Dr Phil Hammond, broadcaster and GP returner in Bristol

Online rating will allow for increased patient feedback

How do you rate as a doctor? Anyone with a vague sense of intuition knows roughly how well they get on with their patients, backed up by the odd satisfaction survey and jar of homemade chutney. However, it surely won’t be long before we’re all at the mercy of online rating—a ‘Trip Advisor’ for patients seeking out the best doctors.

This is actually already happening to some extent. A website has been set up by patients in the US to help people find a good doctor. Contributors have to open a free account to prevent multiple postings from the same patients, and doctors can reply to any of the ratings given to them and, most encouragingly, the vast majority of listings are positive. Even critical comments tend to be constructive (or perhaps anything libellous is swiftly removed). However, non-libellous criticisms stay up on the site—a doctor has no right of removal but is encouraged to reflect on ‘what your patients think of you’. Some American doctors hate it, but far more of them enjoy receiving direct and swift feedback on their performance, something that happens regularly in just about every job. The exceptions are a few select professions, like GPs, where, until recently, self-regulation ruled the day.

The internet is, of course, a global phenomenon and the website in question has an expanding number of reviews of doctors and dentists in the UK. Ratings up to 5 (top score) can be given for ‘staff’, ‘punctuality’, ‘helpfulness’, and ‘knowledge’ with space for free text comments too. I now know that Dr ‘Rose’ ‘gives a personal service, you always feel like she listens to you, remembers you and genuinely cares about your health and well being. You may have to wait a while for your appointment, but when you get to see her you don’t feel rushed — she has time for everyone.’ Well done Rose!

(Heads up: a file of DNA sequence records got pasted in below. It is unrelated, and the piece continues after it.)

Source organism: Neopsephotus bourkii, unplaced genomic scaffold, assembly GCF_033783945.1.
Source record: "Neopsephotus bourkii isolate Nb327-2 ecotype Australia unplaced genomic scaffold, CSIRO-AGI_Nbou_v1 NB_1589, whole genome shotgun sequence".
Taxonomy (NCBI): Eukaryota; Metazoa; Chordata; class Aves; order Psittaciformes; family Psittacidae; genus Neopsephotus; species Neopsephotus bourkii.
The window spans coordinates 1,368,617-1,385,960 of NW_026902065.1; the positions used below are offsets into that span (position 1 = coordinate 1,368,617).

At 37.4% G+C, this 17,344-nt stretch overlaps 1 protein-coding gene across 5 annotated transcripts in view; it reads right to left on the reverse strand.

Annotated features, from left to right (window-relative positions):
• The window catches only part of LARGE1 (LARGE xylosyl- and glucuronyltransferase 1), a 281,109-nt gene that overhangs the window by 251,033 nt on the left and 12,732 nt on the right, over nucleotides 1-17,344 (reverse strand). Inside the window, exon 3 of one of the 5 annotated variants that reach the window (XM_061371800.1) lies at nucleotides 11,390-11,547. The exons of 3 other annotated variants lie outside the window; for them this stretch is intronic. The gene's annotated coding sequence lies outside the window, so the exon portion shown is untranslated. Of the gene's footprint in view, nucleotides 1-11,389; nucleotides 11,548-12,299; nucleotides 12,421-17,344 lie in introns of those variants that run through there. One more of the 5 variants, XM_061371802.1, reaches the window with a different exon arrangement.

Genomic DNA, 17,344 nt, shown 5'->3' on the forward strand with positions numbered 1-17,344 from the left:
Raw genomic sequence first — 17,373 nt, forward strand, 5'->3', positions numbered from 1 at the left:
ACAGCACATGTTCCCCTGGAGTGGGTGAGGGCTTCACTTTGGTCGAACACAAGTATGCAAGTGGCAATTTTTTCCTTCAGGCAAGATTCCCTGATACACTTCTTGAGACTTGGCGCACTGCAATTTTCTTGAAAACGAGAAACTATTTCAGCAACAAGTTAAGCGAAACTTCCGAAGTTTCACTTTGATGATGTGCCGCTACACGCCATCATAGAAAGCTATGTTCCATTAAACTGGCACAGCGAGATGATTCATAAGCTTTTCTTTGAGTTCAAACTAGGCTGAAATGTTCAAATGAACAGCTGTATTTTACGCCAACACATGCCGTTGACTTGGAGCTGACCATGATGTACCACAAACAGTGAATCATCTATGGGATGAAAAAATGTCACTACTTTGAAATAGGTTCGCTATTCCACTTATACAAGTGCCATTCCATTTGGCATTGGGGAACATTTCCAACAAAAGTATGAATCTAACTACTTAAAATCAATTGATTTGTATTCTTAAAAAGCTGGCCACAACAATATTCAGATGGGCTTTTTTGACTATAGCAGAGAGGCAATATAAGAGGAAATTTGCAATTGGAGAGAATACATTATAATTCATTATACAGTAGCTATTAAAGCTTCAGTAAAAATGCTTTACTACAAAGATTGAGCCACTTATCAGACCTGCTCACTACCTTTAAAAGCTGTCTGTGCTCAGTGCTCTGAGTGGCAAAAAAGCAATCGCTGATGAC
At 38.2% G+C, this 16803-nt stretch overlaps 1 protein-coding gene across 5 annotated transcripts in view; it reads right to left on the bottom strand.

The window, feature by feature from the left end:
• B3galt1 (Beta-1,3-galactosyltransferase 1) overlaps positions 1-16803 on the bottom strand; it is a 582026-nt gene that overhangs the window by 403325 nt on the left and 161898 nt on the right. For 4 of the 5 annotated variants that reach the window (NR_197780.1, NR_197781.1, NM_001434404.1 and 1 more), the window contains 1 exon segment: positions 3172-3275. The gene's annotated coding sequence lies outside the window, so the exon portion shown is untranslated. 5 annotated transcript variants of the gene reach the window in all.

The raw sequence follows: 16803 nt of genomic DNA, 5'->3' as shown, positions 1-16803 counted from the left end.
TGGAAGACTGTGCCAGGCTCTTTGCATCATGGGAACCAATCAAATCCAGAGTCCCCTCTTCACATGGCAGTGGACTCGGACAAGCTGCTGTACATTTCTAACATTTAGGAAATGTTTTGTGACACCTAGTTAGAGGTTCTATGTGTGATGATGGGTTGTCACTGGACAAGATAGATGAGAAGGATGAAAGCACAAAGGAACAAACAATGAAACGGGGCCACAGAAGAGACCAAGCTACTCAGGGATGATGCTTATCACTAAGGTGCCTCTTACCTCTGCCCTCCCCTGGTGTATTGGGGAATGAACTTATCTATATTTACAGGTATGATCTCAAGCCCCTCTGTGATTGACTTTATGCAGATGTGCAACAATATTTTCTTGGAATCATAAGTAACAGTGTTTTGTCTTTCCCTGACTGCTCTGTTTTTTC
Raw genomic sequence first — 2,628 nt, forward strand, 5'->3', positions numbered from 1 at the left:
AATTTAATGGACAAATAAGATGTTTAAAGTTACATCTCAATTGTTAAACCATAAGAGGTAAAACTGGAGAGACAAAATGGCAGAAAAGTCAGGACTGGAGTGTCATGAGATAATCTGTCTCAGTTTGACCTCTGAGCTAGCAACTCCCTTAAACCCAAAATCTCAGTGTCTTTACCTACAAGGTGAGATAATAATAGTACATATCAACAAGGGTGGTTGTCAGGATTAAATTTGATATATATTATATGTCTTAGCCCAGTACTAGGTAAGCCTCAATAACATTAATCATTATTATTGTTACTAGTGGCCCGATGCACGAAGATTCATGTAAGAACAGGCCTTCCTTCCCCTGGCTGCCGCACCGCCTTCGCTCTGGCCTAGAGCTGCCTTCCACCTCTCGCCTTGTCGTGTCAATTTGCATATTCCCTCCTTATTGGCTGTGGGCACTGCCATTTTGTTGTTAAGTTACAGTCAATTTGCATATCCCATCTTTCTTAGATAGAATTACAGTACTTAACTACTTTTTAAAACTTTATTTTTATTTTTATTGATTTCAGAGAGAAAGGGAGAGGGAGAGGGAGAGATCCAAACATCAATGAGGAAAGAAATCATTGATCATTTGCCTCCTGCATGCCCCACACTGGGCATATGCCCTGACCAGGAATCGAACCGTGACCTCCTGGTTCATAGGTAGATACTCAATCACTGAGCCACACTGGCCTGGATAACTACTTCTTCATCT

The online rating of teachers is already pretty widespread in the UK. And why not? When I taught communication skills to students, I quickly learnt that the most useful bit of the training was the feedback given by the simulated patient. Very rarely do we get the opportunity to hear what a patient really thinks of us and yet how we consult is vital to our effectiveness as doctors. The more feedback the better, is what I say.

You may dismiss this as superficial, but online ratings are here to stay. NHS Choices (www.nhs.uk) has already added them to your practice profile for ‘How we perform’ (currently based on QOF1 2007 results) and ‘What patients think’ (from GP Patient Surveys2 for 2007), and my guess is that far more detailed, reliable and—dare I say it—useful patient feedback will soon be developed to aid revalidation (which may require personalised feedback from up to two hundred patients).

As a broadcaster and comic, I’ve always felt far more accountable than I am as a doctor. All my TV and radio appearances are scrutinised and often reviewed (not always kindly). And a comic is, after all, only as good as his last performance. If you don’t make people laugh, you don’t get bums on seats. So I welcome patient feedback. Not all of it will be great, but there’s always safety in numbers. If you can’t find 200 patients who approve of what you’re doing, you’re in the wrong job!

  1. British Medical Association. Revisions to the GMS contract 2006/2007: Delivering Investment in General Practice. London: BMA, 2006.
  2. www.dh.gov.uk/en/Publicationsandstatistics/PublishedSurvey/GPpatientsurvey2007/index.htm


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